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Journal of Alias (5735)

Wednesday November 04, 2009
08:26 PM

My favourite Perl Design Pattern

[ #39845 ]

Design Patterns have been an on-again, off-again fad for a while now. Statements like "Perl doesn't need Design Patterns, we have the CPAN" are common because most of the well-known patterns come from Java, where you can't do much of anything without 100 lines of structural boilerplate.

But a design pattern, at it's core, is a method for solving a particular problem that can't be done using a language's native structures and can't be (elegantly) solved as a module.

For example, Class::Adapter is my CPAN module for implementing the "Adapter" pattern from the gang of four book. An Adapter may be a pattern in Java, but it doesn't really rate being called such in Perl.

So I'd like to issue this blog challenge.

I want to see a post on your favourite Perl Design Pattern, some technique or trick that can't be done elegantly with Perl's native language resources, isn't so small that it might be classed as an idiom, and can't be easily packed up into a CPAN module.

I'll happily kick things off by presenting mine, the "Constant Global" (Haskell people might call it the Curried Global, which admit has quite a ring to it)

I use it all the time for debugging and tracing.

A Constant Global is a combination of global variable and a constant which is useful for debugging, assertions, and other situations where you want to add optional functionality to a very performance-sensitive module, so a feature can be enabled (or disabled) from outside that module.

The code for the canonical debugging version looks like this...

package My::Module;

use strict;
use vars qw{$DEBUG};
        $DEBUG = !! $DEBUG;
use constant DEBUG => $DEBUG;

sub foo {
        print STDERR "Running foo" if DEBUG;


This usage allows you to define variables in your top level script or test that will turn features on or off before you load the module, without incurring the penalty of all those if ( ... ) { ... } statements, since they will be compiled out.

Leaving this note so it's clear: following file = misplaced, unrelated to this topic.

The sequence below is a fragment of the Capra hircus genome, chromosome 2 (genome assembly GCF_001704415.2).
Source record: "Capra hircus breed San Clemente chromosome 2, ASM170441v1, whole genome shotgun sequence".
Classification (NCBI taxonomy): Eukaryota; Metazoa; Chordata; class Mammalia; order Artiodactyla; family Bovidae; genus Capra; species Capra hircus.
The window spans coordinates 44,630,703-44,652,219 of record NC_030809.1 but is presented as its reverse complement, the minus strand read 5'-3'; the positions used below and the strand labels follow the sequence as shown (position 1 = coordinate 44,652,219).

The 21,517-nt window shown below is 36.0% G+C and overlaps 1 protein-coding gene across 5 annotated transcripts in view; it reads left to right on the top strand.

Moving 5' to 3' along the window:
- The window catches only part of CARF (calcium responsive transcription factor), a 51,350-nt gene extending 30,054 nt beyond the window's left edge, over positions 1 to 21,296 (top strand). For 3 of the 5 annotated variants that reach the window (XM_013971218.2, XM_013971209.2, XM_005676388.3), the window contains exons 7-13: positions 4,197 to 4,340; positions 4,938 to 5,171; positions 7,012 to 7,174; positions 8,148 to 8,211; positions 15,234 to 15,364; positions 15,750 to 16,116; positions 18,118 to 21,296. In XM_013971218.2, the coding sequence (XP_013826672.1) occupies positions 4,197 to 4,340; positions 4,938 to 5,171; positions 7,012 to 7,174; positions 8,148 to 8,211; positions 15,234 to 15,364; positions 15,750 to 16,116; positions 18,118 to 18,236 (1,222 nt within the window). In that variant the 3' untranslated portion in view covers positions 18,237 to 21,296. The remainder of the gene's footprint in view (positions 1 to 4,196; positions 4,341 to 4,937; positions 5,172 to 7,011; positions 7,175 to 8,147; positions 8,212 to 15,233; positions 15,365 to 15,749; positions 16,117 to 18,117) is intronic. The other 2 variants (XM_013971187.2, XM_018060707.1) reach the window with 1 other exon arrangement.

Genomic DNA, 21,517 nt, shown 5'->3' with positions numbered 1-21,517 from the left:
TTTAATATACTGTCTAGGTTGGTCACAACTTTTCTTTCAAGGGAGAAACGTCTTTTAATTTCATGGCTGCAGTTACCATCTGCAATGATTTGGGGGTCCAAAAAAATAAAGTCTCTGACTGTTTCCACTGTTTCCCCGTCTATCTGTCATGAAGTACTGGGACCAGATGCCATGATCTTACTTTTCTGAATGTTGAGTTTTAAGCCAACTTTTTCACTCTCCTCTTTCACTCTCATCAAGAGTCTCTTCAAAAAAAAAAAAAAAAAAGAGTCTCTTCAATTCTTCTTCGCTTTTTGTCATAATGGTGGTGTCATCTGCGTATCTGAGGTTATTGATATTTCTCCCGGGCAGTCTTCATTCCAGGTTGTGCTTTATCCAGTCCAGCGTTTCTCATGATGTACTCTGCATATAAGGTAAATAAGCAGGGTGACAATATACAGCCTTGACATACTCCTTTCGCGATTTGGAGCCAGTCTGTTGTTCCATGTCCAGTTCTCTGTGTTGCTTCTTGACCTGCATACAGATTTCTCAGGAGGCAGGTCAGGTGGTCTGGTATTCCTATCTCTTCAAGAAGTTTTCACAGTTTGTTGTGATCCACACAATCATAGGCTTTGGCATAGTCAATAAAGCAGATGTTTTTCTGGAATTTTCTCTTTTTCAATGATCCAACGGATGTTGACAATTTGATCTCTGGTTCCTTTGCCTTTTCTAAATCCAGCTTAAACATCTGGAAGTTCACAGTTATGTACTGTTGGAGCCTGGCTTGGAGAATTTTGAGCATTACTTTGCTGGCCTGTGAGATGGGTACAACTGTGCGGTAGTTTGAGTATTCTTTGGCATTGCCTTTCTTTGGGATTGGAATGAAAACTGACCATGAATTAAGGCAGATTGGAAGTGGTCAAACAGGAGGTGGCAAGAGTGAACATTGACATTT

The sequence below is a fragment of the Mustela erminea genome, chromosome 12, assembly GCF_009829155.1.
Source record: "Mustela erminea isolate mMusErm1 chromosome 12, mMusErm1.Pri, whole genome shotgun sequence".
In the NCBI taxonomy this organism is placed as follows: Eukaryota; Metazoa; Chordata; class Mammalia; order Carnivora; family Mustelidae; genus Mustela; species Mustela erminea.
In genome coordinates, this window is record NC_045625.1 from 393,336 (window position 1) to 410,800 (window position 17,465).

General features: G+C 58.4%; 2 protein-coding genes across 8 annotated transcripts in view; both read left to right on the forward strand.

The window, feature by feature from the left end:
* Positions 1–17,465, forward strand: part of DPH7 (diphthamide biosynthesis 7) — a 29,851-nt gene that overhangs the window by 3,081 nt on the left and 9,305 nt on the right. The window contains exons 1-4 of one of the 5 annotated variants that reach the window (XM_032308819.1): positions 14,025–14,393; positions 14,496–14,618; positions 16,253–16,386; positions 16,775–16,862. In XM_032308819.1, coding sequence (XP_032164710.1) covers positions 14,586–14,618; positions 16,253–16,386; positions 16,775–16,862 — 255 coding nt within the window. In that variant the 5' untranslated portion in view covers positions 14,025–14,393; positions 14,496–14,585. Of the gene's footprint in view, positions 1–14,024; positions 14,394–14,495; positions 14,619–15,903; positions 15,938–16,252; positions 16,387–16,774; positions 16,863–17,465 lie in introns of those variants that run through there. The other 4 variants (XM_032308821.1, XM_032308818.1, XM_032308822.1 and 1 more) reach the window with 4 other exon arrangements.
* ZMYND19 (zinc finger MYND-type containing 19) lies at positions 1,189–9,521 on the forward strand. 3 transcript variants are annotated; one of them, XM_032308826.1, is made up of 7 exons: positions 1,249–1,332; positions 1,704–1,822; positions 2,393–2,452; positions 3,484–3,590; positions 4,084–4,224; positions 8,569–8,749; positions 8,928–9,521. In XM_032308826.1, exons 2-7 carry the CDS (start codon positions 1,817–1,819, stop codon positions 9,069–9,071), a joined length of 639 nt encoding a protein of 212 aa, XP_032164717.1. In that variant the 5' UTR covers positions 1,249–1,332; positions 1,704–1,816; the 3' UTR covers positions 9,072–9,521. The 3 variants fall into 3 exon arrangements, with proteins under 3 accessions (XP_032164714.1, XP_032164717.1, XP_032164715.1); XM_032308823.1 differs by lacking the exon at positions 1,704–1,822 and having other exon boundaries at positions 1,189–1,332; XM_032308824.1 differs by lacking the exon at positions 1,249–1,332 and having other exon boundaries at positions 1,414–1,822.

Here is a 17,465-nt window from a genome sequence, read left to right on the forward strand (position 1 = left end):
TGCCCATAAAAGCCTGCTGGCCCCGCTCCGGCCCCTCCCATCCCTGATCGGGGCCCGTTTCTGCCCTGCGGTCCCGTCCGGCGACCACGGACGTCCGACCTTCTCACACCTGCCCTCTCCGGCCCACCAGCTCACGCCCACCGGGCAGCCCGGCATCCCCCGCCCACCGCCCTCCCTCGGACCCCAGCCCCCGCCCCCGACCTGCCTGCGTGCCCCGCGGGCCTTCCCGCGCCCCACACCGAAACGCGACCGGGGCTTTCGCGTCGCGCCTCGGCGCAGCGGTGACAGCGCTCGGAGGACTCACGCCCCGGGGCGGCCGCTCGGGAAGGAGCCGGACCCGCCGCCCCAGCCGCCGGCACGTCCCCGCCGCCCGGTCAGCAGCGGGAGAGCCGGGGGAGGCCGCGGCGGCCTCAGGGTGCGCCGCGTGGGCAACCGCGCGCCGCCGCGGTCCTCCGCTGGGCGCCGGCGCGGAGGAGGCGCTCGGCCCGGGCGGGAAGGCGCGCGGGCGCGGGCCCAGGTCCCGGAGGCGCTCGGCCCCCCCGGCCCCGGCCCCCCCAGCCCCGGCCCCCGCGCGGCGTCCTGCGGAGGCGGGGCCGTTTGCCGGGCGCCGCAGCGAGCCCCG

Loading the module will look something like the following...


        $My::Module::DEBUG = 1;

use My::Module;

Now, you only get one chance to choose if a feature will be enabled or disabled, so most use cases will either be debugging, and testing special cases, or features in modules which you would never really use twice, differently, in two different places in your code.

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  • I think Perl has continually defied these attempts to package patterns because of it's meta programmability.

    Things we previously thought were not possible to package are now on CPAN as usable modules.

    Design patterns are thus getting more and more refined, and in time converge simply with the best practices for the software that helps to implement them.

    In the Java community metaprogramming is a much more difficult thing, so in order to produce extensible, reusable and clean code you need to have a much stric

  • <plug>

    I also use the $DEBUG/DEBUG idiom in pretty much every module I write.  Being rather lazy I wrote Badger::Debug to do the job for me.

    If you add the following to the top of your module:

        package Your::Module;
        use Badger::Debug default => 0;

    Then you'll get both the $DEBUG package variable and DEBUG compile time constant defined for you (in this case, set to 0). The end result is almost exactly as per your example.

    It also has a 'modules' option which you can use to
  • I have a semi-finished blog post sitting around that interprets much of the content of HOP as a catalog of design patterns for Perl. Chapter 4 [] is probably the best example. Most of that chapter is concerned with methods of implementing generator functions that enumerate large quantities of data, one element at a time.
  • See ifdef [].

    In response to the criticism that it is a source filter, it filters for content within pod sections, which avoids almost all of the ambiguities that otherwise make parsing Perl so fun.